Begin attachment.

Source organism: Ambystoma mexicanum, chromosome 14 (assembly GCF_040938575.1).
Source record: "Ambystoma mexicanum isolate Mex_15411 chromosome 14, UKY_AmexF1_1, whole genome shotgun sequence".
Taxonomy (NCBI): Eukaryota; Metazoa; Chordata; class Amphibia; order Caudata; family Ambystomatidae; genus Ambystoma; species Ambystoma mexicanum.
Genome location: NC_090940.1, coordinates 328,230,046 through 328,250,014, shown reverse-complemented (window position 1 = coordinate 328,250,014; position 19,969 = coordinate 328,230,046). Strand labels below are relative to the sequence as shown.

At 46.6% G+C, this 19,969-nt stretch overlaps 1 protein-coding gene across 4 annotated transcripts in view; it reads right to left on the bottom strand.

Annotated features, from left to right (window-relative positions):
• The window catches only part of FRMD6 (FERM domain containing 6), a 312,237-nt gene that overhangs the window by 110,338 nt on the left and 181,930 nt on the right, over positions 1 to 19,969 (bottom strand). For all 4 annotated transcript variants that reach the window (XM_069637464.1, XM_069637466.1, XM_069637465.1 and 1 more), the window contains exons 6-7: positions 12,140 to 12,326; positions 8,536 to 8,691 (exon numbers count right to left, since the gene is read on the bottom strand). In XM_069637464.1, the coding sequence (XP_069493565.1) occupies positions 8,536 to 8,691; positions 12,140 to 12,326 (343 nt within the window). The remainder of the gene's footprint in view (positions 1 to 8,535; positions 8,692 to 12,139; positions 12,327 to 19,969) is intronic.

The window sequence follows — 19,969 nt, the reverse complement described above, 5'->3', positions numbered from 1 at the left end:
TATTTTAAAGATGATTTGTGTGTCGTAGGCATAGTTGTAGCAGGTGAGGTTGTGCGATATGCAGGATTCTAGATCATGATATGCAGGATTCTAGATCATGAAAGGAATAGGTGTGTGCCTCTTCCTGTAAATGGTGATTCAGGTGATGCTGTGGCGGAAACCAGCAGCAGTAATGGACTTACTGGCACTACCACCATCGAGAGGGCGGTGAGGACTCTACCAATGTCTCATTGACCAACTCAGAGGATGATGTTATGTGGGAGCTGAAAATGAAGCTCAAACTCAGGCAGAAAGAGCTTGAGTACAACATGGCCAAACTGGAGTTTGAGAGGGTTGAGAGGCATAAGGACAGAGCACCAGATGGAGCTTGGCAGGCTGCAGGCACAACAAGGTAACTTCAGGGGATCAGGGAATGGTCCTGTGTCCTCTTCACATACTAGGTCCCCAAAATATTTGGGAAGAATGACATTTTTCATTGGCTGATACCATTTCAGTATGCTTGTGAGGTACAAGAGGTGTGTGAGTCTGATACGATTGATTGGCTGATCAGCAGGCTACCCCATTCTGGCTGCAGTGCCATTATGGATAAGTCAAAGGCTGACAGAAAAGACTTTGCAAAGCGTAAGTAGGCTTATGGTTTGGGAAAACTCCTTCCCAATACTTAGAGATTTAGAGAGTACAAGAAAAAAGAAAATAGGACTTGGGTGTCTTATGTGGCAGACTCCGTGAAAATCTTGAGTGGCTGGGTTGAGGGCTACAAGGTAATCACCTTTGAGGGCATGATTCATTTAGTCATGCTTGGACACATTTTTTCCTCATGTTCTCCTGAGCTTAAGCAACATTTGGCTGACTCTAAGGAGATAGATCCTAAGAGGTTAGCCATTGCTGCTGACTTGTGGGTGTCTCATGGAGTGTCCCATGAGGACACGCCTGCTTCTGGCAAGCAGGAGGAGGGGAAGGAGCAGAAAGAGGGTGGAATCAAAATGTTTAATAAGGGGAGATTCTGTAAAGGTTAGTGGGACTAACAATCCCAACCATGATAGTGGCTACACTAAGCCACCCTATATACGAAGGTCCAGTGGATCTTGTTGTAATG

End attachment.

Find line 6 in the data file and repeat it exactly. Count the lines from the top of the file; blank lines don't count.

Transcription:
Annotated features, from left to right (window-relative positions):